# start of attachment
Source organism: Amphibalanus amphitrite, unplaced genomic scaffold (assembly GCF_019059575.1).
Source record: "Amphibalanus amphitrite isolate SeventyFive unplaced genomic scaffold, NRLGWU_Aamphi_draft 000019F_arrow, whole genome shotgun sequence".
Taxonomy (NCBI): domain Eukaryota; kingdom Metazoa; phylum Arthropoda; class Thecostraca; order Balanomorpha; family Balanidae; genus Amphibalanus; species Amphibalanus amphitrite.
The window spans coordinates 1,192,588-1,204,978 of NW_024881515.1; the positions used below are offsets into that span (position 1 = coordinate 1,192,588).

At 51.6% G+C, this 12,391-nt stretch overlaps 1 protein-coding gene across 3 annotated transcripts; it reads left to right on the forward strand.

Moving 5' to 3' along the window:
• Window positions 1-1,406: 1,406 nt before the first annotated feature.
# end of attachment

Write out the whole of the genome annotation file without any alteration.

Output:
Source organism: Amphibalanus amphitrite, unplaced genomic scaffold (assembly GCF_019059575.1).
Source record: "Amphibalanus amphitrite isolate SeventyFive unplaced genomic scaffold, NRLGWU_Aamphi_draft 000019F_arrow, whole genome shotgun sequence".
Taxonomy (NCBI): domain Eukaryota; kingdom Metazoa; phylum Arthropoda; class Thecostraca; order Balanomorpha; family Balanidae; genus Amphibalanus; species Amphibalanus amphitrite.
The window spans coordinates 1,192,588-1,204,978 of NW_024881515.1; the positions used below are offsets into that span (position 1 = coordinate 1,192,588).

At 51.6% G+C, this 12,391-nt stretch overlaps 1 protein-coding gene across 3 annotated transcripts; it reads left to right on the forward strand.

Moving 5' to 3' along the window:
• Window positions 1-1,406: 1,406 nt before the first annotated feature.